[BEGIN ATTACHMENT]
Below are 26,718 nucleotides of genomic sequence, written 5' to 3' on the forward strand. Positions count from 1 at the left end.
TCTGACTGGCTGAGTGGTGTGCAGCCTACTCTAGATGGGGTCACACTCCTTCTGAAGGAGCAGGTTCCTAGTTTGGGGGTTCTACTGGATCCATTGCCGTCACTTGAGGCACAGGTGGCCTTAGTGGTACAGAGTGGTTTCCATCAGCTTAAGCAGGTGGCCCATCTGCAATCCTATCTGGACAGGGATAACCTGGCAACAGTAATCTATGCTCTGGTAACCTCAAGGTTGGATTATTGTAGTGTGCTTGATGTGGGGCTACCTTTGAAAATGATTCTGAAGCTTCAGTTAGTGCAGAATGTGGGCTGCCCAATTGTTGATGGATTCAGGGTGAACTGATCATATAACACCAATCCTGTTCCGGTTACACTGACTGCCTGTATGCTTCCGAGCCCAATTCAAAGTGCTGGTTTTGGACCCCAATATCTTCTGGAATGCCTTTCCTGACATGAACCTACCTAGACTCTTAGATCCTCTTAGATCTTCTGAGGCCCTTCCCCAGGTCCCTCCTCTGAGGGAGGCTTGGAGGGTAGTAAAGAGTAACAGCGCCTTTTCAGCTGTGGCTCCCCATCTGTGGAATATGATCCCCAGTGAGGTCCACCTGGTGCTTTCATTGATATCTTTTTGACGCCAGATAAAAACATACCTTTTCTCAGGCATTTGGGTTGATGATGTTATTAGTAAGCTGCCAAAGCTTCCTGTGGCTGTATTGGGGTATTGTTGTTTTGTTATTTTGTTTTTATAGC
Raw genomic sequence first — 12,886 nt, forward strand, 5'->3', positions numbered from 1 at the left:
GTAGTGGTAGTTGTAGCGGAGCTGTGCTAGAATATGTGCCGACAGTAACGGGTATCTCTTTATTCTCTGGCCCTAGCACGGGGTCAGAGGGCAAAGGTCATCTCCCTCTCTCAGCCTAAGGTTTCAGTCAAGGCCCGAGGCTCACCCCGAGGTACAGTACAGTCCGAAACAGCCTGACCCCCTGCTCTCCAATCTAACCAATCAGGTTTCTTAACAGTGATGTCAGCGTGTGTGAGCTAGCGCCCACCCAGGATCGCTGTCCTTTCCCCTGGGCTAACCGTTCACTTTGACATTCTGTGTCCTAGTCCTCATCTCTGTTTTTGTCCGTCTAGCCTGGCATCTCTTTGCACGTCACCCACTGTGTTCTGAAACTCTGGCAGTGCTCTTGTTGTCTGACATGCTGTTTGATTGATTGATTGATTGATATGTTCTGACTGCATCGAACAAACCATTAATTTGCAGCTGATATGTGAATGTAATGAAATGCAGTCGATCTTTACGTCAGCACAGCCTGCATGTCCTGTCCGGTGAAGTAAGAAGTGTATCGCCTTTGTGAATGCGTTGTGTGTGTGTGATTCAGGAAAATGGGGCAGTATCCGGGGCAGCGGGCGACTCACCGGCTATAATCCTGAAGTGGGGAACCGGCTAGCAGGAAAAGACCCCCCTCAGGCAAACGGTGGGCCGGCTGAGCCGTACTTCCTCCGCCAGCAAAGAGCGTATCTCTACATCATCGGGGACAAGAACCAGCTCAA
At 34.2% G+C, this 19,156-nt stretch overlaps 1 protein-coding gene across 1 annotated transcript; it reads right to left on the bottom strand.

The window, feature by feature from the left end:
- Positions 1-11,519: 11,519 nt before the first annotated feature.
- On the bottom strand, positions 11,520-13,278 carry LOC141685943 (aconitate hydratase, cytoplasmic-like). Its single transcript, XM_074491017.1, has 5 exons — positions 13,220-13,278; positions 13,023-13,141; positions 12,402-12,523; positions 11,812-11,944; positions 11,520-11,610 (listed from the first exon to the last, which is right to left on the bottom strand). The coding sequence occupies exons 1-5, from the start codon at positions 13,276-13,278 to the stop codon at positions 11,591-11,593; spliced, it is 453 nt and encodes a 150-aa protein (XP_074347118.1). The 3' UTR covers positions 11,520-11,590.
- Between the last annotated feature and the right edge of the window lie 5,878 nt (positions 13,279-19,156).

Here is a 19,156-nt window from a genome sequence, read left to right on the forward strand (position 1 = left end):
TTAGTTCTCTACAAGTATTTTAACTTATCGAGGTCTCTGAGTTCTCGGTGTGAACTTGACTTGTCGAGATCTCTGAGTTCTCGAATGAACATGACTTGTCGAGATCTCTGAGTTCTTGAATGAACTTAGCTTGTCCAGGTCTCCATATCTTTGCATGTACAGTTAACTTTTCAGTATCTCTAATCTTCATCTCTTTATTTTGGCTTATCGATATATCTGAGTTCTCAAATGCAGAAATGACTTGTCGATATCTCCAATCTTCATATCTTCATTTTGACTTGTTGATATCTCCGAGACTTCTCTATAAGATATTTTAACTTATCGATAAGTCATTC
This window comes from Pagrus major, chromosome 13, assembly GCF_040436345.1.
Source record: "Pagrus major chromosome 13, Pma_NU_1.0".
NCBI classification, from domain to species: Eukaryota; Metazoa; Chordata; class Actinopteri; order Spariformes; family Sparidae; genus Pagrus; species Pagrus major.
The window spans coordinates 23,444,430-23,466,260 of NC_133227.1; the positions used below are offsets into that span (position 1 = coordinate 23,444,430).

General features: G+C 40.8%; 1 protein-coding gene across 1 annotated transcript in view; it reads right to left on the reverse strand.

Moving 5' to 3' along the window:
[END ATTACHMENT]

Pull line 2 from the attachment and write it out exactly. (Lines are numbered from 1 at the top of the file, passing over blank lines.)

TCTGACTGGCTGAGTGGTGTGCAGCCTACTCTAGATGGGGTCACACTCCTTCTGAAGGAGCAGGTTCCTAGTTTGGGGGTTCTACTGGATCCATTGCCGTCACTTGAGGCACAGGTGGCCTTAGTGGTACAGAGTGGTTTCCATCAGCTTAAGCAGGTGGCCCATCTGCAATCCTATCTGGACAGGGATAACCTGGCAACAGTAATCTATGCTCTGGTAACCTCAAGGTTGGATTATTGTAGTGTGCTTGATGTGGGGCTACCTTTGAAAATGATTCTGAAGCTTCAGTTAGTGCAGAATGTGGGCTGCCCAATTGTTGATGGATTCAGGGTGAACTGATCATATAACACCAATCCTGTTCCGGTTACACTGACTGCCTGTATGCTTCCGAGCCCAATTCAAAGTGCTGGTTTTGGACCCCAATATCTTCTGGAATGCCTTTCCTGACATGAACCTACCTAGACTCTTAGATCCTCTTAGATCTTCTGAGGCCCTTCCCCAGGTCCCTCCTCTGAGGGAGGCTTGGAGGGTAGTAAAGAGTAACAGCGCCTTTTCAGCTGTGGCTCCCCATCTGTGGAATATGATCCCCAGTGAGGTCCACCTGGTGCTTTCATTGATATCTTTTTGACGCCAGATAAAAACATACCTTTTCTCAGGCATTTGGGTTGATGATGTTATTAGTAAGCTGCCAAAGCTTCCTGTGGCTGTATTGGGGTATTGTTGTTTTGTTATTTTGTTTTTATAGC